Beylagan (city)

Coordinates: 39°46′32″N 47°37′07″E / 39.77556°N 47.61861°E / 39.77556; 47.61861
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39°46′32″N 47°37′07″E / 39.77556°N 47.61861°E / 39.77556; 47.61861

Beyləqan
Beyləqan
City and municipality
Beyləqan is located in Azerbaijan
Beyləqan
Beyləqan
Coordinates: 39°46′32″N 47°37′07″E / 39.77556°N 47.61861°E / 39.77556; 47.61861
Country Azerbaijan
DistrictBeylagan
Founded1403
Elevation
60 m (200 ft)
Population
 (2012)[1]
 • Total15 599
Time zoneUTC+4 (AZT)
 • Summer (DST)UTC+5 (AZT)
Area code+994 152
WebsiteOfficial website

Beylagan (Azerbaijani: Beyləqan (listen)) is the administrative centre of the Beylagan District of Azerbaijan. During the Soviet era, it was renamed Zhdanovsk (Russian: Ждановск) after Stalinist politician Andrei Zhdanov. This move was reverted in 1991 when the city assumed its original name again. Beylagan is one of the oldest towns in Azerbaijan. It is located in the triangle between the Kura and Aras rivers in the Mil plain.

Economy[edit]

23 industrial enterprises were registered in the Beylagan region. In 2009, industrial enterprises of the region, as well as individuals, produced industrial products by 3.6 million AZN at actual prices. The volume of industrial production was 37% more than in the same period of 2006. Industrial products worth 3.7 million AZN were sent to consumers. Beylagan district is one of the important agricultural regions of the republic. The total area of the district is 113.113 hectares of land. 69.8 percent of the total land area, i.e. 78,920 hectares, are agricultural land. In addition, the area of the region called the "Blue Lake" - National Park 4,142 hectares, the canal and the road to 31,548 hectares of the Araz river bed under the 343 hectares of the border strip, including 37.213 hectares of land, there are lands of the state fund. Grain, cotton and livestock are the main areas of the region's economy. In addition, the farms grow potatoes, grapes, vegetables, melons and fruits. In 2010, the number of cattle in the region was 55,000 head, and the number of cattle was 290,000. During the year, 34,800 tons of milk were produced in the region.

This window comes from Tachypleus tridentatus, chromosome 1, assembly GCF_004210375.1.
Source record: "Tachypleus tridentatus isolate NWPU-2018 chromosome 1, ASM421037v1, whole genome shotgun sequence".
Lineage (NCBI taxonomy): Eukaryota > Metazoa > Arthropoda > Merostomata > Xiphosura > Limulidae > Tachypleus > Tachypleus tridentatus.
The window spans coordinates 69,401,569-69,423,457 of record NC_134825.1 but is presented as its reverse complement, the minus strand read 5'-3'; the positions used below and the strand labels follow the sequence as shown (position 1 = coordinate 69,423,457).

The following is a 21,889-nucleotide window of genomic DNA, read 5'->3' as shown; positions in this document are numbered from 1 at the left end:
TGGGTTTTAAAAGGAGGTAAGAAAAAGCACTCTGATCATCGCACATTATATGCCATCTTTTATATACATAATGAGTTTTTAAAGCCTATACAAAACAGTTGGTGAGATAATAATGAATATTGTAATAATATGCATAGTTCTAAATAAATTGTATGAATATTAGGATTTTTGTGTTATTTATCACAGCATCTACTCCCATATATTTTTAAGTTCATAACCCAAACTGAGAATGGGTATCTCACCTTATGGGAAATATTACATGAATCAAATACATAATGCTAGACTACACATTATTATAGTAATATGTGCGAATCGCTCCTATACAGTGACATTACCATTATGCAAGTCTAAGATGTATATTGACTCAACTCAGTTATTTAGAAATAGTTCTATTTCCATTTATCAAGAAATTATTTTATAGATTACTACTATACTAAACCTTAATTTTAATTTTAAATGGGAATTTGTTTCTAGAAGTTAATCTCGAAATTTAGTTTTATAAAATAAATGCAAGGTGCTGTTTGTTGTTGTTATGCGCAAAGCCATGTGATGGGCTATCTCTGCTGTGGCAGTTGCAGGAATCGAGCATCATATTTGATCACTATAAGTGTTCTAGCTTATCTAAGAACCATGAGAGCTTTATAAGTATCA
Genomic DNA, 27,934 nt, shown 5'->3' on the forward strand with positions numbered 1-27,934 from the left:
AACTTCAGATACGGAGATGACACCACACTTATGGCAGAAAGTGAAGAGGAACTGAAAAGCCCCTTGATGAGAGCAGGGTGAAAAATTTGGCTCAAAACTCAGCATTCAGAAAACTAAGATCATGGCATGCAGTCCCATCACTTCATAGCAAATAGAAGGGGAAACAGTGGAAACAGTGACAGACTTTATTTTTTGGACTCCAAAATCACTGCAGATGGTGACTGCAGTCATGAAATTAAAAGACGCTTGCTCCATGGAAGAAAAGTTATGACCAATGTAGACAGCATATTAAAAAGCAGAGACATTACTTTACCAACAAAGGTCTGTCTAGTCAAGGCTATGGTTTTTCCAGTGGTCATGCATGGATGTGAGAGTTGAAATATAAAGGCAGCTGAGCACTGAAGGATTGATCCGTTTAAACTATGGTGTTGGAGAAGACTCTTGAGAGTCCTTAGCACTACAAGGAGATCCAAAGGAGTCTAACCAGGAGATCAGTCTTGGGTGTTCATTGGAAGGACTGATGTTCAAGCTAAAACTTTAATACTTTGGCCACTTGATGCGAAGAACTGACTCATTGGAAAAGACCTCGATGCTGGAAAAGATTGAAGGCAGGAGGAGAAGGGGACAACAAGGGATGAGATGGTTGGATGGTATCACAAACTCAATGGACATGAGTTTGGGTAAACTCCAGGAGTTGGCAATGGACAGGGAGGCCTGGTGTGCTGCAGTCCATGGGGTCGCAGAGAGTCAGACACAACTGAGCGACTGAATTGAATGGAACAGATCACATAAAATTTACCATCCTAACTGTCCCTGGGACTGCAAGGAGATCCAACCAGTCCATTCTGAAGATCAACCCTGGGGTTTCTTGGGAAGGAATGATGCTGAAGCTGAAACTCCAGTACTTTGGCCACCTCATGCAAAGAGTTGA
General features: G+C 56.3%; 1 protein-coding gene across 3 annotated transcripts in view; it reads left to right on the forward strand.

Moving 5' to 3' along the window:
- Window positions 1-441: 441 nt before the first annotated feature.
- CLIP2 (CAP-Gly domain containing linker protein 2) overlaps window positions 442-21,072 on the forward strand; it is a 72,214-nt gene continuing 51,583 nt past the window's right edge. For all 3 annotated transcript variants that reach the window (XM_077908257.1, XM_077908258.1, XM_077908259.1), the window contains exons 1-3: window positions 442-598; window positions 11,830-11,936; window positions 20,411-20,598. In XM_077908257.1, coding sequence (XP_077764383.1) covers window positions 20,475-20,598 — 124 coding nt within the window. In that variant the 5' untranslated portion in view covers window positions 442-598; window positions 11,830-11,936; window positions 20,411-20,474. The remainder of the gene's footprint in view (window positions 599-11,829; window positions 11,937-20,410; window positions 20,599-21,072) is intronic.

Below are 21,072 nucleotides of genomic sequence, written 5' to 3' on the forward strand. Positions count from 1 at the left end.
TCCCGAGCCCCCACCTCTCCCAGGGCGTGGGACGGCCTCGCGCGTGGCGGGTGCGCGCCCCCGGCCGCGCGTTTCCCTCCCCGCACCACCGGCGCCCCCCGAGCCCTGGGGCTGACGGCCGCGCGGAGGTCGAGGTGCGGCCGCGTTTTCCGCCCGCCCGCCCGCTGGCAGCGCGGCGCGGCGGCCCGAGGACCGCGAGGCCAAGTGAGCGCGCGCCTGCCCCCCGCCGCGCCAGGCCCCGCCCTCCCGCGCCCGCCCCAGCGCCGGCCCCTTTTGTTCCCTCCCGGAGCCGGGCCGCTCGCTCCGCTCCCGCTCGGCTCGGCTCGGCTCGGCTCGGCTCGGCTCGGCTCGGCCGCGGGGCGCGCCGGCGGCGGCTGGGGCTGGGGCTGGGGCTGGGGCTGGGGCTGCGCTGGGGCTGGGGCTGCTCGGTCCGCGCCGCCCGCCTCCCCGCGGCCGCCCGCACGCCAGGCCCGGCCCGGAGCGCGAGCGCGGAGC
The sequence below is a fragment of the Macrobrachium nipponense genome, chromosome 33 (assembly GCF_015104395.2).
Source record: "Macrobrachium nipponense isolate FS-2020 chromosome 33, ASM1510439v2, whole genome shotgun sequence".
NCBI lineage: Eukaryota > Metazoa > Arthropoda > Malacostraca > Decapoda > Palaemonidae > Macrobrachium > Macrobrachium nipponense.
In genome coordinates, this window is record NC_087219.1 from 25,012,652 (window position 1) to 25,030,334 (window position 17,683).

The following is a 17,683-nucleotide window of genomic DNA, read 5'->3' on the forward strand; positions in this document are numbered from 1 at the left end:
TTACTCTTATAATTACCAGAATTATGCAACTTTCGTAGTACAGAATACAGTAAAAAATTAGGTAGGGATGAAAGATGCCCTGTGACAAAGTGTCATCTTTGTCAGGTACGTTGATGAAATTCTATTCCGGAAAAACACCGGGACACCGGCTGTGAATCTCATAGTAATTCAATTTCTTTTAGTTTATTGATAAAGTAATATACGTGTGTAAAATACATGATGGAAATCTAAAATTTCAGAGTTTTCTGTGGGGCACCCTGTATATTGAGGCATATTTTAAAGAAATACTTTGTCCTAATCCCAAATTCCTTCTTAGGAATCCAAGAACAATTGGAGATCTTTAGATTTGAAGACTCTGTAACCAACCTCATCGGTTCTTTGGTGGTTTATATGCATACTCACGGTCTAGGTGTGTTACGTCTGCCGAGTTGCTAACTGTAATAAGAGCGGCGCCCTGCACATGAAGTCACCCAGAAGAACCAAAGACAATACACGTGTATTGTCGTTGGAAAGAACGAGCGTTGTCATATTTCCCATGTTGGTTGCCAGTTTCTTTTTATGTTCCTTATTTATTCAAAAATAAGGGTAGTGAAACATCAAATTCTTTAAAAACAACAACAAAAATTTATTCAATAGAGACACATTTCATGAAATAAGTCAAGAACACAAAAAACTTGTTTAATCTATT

History[edit]

Beylagan is generally identified with the Oren-kala settlement. Some historians associate Beylagan with Paytakaran, a city which served as a major military-political hub between the 6th and 7th-centuries. However, other historians consider Paytakaran to be a separate city, located 7-8 km southeast of Oren-kala.[2] Beylagan was reportedly founded by the Sasanian monarch Kavad I (r. 488–496, 498/9–531).[3] The Russian orientalist Vladimir Minorsky considered the name "Beylagan" (most likely Bēl-ākān) to be connected to Baylaman (Bel-mān, "home of the Bel-s") in Gilan.[4] He considered the name to be an indication that Beylagan had received Iranian settlers from mostly Gilan, as well as other areas south of the Caspian Sea.[5] In the sixth century 'Paidangaran' (as its name is recorded in Syriac) was a diocese of the Assyrian Church of the East, two of whose bishops are known.[6] During the Muslim conquests, Beylagan reportedly surrendered to the Arab commander Salman ibn Rabiah (died 650) without putting up any resistance. Beylagan is mentioned by medieval geographers as a modest but thriving town, well-known for its cloth and a form of confectionery named nāṭef.[3]

In the 12th century, the city had to pay tribute to Georgia and was sacked in 1220 by the Mongols, who slaughtered the inhabitants and burned it down. However, survivors subsequently returned and rebuilt it.[3] At the end of the 14th century it was destroyed by Timur, who later rebuilt it, but the city was abandoned. Its ruins are now known as Ören-kala and lie near Kabirli village, a 22 km drive from the modern city of Beylagan.[7]

City administrative center of the Beylagan region.

See also[edit]

References[edit]

  1. ^ World Gazetteer: Azerbaijan[dead link] – World-Gazetteer.com
  2. ^ Gadjiev 2017, p. 125.
  3. ^ a b c Bosworth 1989, p. 2.
  4. ^ Minorsky 1958, p. 15.
  5. ^ Minorsky 1958, p. 14.
  6. ^ Fiey, Pour un Oriens Christianus Novus, 119
  7. ^ "Орен-Кала". Archived from the original on 2007-09-30.

Sources[edit]

External links[edit]